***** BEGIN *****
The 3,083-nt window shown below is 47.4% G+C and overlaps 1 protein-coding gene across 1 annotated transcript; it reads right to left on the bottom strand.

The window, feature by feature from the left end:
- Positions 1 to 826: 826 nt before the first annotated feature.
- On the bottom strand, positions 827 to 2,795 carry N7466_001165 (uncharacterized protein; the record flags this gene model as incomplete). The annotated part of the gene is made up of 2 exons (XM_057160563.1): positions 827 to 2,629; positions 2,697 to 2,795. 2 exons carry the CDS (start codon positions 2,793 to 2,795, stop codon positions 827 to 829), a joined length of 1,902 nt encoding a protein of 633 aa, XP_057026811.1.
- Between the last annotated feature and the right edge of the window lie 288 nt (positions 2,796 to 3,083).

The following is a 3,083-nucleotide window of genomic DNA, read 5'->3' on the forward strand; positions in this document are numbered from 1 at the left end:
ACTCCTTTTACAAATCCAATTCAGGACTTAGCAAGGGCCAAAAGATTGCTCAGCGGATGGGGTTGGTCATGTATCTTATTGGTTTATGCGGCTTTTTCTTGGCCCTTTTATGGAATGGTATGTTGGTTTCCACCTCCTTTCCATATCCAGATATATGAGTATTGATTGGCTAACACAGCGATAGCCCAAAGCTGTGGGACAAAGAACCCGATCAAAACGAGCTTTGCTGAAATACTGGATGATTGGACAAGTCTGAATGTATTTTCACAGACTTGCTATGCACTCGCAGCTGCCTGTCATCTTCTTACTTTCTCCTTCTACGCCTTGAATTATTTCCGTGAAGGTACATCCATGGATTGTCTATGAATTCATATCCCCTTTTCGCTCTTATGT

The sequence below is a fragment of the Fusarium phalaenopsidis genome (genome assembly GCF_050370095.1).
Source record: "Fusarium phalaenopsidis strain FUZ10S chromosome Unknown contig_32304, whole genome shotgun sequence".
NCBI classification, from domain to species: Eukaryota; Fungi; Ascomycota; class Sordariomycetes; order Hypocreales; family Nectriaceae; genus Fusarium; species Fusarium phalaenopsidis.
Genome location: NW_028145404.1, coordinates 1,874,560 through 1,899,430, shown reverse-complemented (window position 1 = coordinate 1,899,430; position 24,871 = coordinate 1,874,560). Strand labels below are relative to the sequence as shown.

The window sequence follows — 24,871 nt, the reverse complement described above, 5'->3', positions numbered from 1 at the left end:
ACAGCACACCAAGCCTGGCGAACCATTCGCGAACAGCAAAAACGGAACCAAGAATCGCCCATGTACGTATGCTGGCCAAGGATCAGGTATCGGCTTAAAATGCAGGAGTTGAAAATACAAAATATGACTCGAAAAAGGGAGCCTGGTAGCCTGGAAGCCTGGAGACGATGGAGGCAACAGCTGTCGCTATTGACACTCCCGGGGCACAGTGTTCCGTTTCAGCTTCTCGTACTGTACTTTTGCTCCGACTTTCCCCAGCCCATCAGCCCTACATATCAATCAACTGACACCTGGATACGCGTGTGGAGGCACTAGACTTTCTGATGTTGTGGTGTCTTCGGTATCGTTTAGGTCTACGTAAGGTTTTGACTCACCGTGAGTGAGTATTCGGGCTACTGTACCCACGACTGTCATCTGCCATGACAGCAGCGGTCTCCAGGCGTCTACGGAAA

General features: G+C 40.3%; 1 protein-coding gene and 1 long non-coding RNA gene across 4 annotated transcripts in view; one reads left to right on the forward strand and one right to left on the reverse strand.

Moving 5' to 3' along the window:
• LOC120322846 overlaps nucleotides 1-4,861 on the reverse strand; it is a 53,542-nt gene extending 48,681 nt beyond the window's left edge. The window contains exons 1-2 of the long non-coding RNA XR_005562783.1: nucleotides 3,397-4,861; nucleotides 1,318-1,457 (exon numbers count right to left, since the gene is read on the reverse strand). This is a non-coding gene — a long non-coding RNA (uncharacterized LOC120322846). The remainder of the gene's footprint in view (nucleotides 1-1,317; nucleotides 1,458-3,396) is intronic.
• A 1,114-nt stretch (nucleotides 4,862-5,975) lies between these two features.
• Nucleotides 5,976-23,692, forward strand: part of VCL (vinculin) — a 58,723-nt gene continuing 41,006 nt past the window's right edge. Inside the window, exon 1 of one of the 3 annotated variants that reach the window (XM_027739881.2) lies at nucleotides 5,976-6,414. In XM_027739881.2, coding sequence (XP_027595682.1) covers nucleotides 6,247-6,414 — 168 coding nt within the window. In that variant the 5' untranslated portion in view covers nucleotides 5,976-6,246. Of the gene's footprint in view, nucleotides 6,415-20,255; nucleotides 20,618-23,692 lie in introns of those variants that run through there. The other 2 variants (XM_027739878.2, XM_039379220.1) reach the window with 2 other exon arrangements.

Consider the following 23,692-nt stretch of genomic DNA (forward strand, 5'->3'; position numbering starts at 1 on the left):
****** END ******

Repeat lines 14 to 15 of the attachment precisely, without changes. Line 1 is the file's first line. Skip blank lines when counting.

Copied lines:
General features: G+C 40.3%; 1 protein-coding gene and 1 long non-coding RNA gene across 4 annotated transcripts in view; one reads left to right on the forward strand and one right to left on the reverse strand.

Moving 5' to 3' along the window: